Vitamins are classified into two groups: fat-soluble (vitamins A, D, E, and K) and water-soluble (B-complex vitamins and vitamin C). Fat-soluble vitamins are absorbed best when consumed with higher-fat foods. Fatty fish, vegetable oils, green vegetables, and nuts and seeds are good sources of vitamins A, D, E, and K, collectively.
However, it’s becoming clear that our human requirements for vitamins D and K may be higher than previously anticipated, and many individuals may have insufficient intakes of these vitamins.
The main natural source of vitamin D is from skin exposure to ultraviolet rays from the sun. Spending most of the day indoors – along with sunscreen use – makes it difficult to get enough vitamin D, and may explain why vitamin D deficiency is so common. Other major factors, which contribute to vitamin D deficiency, including living at higher latitudes and having darker skin colour.
About 30% of us also may have insufficient levels of vitamin K. And those of us with certain gastrointestinal conditions – such as coeliac disease, irritable bowel syndrome, inflammatory bowel disease, or other digestive ailments or gallbladder disease – may have insufficient levels of all of the fat-soluble vitamins. These vitamin deficiencies contribute to the incidence of osteoporosis and cardiovascular disease.
Although fat-soluble vitamins were first discovered some 100
years ago, scientists are continuing to unravel new mechanisms by which they
act in the body and to assess the levels needed for optimal health.
Fat-soluble vitamins and your bones
Insufficient vitamin D or K leads to a gradual decrease in
bone mineral density, which increases the risk of osteoporosis, falling, and bone fractures with
Insufficient vitamin D or K leads to a gradual decrease in bone mineral density (BMD), which increases the risk of osteoporosis, falling, and bone fractures with age. In Norway, where the incidence of hip fracture is among the highest in the world, researchers discovered that blood concentrations of both vitamin K and vitamin D were significantly lower in hip fracture patients compared with controls.
We now know that vitamins D and K work together to keep bones healthy. Vitamin D increases the synthesis of osteocalcin, a protein that is essential for the bones. However, osteocalcin is only active if it is modified by carboxylation, an enzymatic step that requires vitamin K. This may explain why long-term supplementation with either vitamin D, or vitamin K,can help reduce the risk of osteoporosis, falling, and/or fractures.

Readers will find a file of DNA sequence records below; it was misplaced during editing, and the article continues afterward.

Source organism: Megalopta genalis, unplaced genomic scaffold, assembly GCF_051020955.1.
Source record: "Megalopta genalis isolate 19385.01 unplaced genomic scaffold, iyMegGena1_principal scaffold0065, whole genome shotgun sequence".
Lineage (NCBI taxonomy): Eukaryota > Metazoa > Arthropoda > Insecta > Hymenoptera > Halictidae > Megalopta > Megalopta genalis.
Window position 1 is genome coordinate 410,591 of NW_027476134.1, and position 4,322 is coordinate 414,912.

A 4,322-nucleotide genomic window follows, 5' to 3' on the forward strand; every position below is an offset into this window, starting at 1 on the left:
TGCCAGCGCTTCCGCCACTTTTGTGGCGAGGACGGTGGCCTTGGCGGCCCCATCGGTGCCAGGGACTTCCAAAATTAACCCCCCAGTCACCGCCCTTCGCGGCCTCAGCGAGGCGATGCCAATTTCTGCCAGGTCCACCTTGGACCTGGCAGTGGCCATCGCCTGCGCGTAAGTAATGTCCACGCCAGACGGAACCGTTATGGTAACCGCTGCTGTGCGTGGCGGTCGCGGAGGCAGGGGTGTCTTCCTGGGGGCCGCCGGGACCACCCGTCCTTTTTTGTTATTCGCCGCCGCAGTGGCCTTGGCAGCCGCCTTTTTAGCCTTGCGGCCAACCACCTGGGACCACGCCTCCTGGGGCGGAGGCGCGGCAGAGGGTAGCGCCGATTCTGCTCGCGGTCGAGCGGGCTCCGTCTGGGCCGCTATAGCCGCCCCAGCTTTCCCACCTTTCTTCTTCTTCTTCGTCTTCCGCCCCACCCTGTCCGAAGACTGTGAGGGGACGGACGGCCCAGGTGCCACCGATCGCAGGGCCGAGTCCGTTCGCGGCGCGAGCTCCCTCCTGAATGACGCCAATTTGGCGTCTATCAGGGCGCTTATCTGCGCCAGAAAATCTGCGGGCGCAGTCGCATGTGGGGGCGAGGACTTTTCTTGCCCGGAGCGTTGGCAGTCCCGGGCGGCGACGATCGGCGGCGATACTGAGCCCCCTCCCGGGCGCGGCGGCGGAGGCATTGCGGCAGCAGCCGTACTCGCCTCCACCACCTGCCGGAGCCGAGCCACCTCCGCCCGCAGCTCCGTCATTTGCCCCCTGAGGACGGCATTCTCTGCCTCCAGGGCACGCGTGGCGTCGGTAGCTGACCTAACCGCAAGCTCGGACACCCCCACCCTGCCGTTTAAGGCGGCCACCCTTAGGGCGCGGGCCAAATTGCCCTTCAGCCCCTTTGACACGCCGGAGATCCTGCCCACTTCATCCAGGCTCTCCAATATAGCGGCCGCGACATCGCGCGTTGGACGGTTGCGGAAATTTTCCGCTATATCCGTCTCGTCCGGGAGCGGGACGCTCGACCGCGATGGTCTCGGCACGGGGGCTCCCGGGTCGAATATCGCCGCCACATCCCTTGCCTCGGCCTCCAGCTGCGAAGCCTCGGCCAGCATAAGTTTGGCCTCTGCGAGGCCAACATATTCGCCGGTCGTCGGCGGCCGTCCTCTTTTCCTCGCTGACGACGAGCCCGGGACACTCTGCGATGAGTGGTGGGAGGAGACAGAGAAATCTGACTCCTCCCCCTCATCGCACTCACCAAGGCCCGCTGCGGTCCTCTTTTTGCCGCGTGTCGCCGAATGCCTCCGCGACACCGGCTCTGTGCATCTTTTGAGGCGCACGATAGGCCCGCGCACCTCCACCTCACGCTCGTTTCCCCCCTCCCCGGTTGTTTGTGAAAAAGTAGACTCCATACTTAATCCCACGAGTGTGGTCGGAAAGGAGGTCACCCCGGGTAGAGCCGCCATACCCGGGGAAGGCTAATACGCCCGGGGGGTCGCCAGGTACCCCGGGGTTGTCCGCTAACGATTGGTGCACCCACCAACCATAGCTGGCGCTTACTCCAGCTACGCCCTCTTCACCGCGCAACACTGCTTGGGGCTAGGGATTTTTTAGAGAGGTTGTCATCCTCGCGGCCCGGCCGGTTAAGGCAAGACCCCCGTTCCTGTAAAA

Because they have a different mechanism of action, a combination of vitamins D and K might be expected to have synergistic effects, and this has now been confirmed. In controlled trials, supplementation with vitamins D3 (cholecalciferol) and K2 (menaquinone), together with calcium, was found to be far more effective in reducing postmenopausal bone loss and fracture risk than with either vitamin alone. One study showed that daily supplementation with 800 IU of vitamin D3, 45 mcg of vitamin K2, and 1,200 mg of calcium (best supplemented in organic form such as calcium citrate) reduced the lifetime fracture risk by 25%.
Menaquinone-7 (MK-7) is more bioavailable than other supplemental vitamin K forms, such as MK-4 or phylloquinone. Natto (fermented soy), a traditional Japanese food, is an excellent source of MK-7. Interestingly, Japanese men and women who consume natto have significantly higher BMDs than the population at large.
Vitamin E, another fat-soluble vitamin, also supports bone health. A study done in China showed a positive relationship between BMD and α-tocopherol (a form of vitamin E) levels. Tocotrienols, members of the vitamin E family that were discovered more recently, may be particularly effective for bone health and also have strong antioxidant properties. Tocotrienols improve bone health and reduce bone loss by stimulating osteoblasts, the cells that make bone,while at the same time inhibiting the formation of osteoclasts, the cells that break down bone.
Too little or too much vitamin A can also negatively impact bone health.Vegetarians often have low blood levels of vitamin A because fruits and vegetables only provide β-carotene, a vitamin A precursor, which is not always efficiently converted into retinol, the active form of vitamin A.